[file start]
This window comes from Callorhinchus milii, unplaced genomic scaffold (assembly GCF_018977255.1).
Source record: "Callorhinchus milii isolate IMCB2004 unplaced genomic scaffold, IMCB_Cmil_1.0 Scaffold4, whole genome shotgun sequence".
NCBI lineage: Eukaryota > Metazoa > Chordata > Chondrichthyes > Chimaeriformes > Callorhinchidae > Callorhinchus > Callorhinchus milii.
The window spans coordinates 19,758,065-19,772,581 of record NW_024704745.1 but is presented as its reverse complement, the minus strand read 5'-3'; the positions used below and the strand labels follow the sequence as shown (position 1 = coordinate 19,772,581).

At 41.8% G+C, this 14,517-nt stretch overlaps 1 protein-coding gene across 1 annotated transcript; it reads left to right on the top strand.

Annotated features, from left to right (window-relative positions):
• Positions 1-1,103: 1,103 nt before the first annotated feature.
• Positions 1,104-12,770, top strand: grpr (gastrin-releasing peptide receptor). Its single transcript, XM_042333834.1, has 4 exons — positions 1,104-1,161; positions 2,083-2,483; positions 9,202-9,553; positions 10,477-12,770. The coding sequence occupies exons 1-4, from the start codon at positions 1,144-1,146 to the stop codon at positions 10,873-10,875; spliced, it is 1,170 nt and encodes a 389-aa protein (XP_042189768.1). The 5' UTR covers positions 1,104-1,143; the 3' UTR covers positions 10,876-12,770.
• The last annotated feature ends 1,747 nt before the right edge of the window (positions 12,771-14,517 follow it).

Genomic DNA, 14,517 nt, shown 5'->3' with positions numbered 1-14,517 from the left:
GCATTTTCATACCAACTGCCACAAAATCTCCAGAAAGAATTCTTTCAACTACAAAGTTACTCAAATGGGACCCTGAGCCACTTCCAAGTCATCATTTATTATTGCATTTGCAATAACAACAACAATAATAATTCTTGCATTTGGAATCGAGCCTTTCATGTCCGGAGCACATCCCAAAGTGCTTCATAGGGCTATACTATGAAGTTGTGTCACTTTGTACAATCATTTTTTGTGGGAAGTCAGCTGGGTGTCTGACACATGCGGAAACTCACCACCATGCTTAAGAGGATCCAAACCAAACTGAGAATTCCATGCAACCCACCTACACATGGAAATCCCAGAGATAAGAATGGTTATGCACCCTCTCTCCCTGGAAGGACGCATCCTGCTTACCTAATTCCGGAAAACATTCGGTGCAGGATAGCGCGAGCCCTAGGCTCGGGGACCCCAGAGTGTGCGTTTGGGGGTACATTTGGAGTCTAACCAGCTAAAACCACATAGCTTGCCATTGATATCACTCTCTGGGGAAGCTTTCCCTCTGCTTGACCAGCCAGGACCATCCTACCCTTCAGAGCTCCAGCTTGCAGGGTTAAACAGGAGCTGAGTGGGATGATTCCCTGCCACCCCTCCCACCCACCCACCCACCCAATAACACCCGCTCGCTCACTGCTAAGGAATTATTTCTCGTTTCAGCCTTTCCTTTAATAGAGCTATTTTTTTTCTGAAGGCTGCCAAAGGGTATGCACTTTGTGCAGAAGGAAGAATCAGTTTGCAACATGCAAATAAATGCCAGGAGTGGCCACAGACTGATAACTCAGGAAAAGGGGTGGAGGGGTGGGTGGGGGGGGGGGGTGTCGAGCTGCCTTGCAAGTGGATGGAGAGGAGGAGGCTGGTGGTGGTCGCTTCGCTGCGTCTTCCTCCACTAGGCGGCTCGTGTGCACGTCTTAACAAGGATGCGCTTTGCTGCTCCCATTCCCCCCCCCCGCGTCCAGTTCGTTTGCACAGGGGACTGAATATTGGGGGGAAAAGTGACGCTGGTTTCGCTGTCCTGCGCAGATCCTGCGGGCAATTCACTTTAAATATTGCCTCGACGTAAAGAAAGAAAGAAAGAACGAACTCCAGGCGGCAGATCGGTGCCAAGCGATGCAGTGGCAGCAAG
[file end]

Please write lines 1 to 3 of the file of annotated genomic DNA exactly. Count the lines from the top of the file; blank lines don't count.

This window comes from Callorhinchus milii, unplaced genomic scaffold (assembly GCF_018977255.1).
Source record: "Callorhinchus milii isolate IMCB2004 unplaced genomic scaffold, IMCB_Cmil_1.0 Scaffold4, whole genome shotgun sequence".
NCBI lineage: Eukaryota > Metazoa > Chordata > Chondrichthyes > Chimaeriformes > Callorhinchidae > Callorhinchus > Callorhinchus milii.